You can also use coffee grounds for mulch or toss them in your compost bin.

Speaking of compost bins…


Probably half of what you are putting in your trash can or down your garbage disposal is going to waste, literally. If you don’t already, start composting immediately! Why should you do this? Because broken-down compost improves the quality of your soil by adding nutrients and other good stuff to have happy and productive plants, like my Fig trees!

For success, your composting needs to be an equal mix of green compost and brown compost.

What do I mean by this? Brown compost includes dry leaves, wood chips, straw/pine needles, newspaper, sawdust and corn stalks. Green compost includes coffee grounds, food scraps, grass clippings and manure.

My own compost bin is currently unbalanced because it contains too much green material (food scraps), so I’m going to balance it out with a good layer of brown material.

If you want a good source for additional composting information and a step-by-step guide, you can check out this page on eartheasy.com. Start composting and the results will speak for themselves.


Weed growth is inevitable, especially in an organic garden, but you don’t want to make it easy for them, do you? Get mulching, people!

Why should you do this? Mulching around your (desired) plants helps “suffocate” weeds and prevents them from soaking up sunlight.

For mulching in my garden, I use blackout ground cover, mulch and pine needles. It has really helped with keeping the weeds at bay AND the mulch helps regulate the soil temperature to keep my plants comfortable. I try to keep the entire surrounding area mulched to deter weeds.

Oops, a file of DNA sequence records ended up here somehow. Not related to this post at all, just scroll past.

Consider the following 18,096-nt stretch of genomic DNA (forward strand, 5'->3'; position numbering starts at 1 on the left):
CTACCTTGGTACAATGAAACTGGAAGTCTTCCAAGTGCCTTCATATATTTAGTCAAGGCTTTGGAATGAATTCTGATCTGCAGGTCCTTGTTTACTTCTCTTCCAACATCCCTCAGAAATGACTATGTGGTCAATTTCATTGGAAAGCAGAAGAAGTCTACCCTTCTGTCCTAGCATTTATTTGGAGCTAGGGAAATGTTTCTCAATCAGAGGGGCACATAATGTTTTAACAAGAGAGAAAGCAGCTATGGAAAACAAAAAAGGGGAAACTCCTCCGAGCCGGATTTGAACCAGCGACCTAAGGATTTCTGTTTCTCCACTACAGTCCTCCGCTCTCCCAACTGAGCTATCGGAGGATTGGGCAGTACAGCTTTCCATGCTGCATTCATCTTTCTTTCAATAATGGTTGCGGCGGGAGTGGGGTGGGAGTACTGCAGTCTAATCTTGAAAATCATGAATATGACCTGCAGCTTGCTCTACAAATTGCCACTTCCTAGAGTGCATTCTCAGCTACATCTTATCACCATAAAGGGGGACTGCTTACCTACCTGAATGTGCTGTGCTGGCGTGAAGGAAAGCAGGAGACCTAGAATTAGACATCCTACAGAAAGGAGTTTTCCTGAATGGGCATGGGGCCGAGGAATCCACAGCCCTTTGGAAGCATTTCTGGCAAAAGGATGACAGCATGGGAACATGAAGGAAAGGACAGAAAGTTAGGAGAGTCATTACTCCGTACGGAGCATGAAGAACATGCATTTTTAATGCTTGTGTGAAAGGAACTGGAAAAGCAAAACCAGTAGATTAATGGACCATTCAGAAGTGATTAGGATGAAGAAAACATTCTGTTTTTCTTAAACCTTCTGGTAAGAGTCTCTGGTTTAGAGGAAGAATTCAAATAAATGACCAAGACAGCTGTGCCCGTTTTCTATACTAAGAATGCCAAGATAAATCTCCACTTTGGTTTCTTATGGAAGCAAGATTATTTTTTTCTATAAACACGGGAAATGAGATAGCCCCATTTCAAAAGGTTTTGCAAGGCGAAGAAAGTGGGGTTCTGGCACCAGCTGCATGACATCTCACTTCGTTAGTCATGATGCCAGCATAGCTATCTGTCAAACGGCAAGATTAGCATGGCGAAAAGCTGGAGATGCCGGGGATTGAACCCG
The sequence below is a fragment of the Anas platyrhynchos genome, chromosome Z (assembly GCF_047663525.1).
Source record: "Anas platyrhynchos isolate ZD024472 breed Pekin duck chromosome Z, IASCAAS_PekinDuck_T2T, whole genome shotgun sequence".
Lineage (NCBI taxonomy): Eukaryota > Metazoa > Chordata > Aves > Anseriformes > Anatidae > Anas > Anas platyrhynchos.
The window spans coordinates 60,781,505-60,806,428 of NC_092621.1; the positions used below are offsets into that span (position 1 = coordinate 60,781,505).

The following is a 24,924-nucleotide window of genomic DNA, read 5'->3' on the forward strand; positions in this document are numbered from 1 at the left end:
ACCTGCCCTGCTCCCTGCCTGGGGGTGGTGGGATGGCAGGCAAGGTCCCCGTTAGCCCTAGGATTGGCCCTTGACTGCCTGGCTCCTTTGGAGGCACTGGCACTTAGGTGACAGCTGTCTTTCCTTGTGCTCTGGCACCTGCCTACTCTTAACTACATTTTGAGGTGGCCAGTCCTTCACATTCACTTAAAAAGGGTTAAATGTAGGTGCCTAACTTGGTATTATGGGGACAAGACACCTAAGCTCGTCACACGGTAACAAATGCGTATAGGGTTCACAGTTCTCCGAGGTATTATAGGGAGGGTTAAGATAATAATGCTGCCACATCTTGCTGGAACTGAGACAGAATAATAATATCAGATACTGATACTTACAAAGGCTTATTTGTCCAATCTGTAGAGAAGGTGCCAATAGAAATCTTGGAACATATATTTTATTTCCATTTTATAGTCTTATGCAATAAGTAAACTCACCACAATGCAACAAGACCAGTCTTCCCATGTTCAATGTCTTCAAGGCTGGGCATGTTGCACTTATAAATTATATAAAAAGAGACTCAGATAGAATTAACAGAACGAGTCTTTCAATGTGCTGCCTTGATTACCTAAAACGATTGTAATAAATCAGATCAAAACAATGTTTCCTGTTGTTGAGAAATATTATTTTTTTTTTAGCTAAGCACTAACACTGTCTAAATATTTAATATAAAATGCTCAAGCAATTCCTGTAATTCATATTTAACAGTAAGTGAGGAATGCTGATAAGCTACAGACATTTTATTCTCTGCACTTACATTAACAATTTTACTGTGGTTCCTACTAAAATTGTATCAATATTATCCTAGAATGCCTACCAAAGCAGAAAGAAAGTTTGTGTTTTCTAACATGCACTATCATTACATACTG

The point being: This is a pesticide and chemical free solution.

If you JUST can’t get enough mulching information, check out this page on mulchmasters.com.


Get free water for your plants by investing in a Food-Grade Rain Barrel.

Food. Grade. A regular plastic garbage can, bucket, container, etc., is not a good idea for storing water long-term. The chemicals from the plastic will leach into the water with which you’ll be watering your plants.  The same plants that will be growing the organic fruits and vegetables which you’ve worked so hard to keep chemical and pesticide free! It’s also important that it be covered so that you are not attracting mosquitoes or other insects with standing water.


There are so many plants that will regrow from scraps like green onions, celery, pineapple and romaine lettuce.

Currently, I am successfully growing six separate fruit bearing pineapple plants which were once table scraps. I didn’t do anything special, other than keep the pineapple tops in water until I could plant it into some good quality soil where it would be exposed to sunlight and rain.

Another re-planting option is to sprout seeds/pits from the food you consume. Like, avocados! My Florida avocado tree, now over 7-feet tall, was just a pit in spring of 2014.

It’s easy to see, you don’t have to be totally off the grid to glean success from these the tricks and tips in your own garden. I hope they are helpful and that, by following them, you feel inspired to start one of your own, on any scale!


Kristen Polito Bio:

Kristen M. Polito aims for brutal candor in regard to her own struggle with anorexia, bulimia, and bipolar disorder. Besides writing, she loves running, reading, organic gardening, and dogs. If she ever grows up, she wants to be a Stigma Fighter, an Eating Disorders Awareness Champion, and a Mental Health Advocate.

You can read her public blog, SaltandPepperTheEarth @www.saltandpepperthearth.com, follow her on twitter @saltandpepperth or visit her author page here.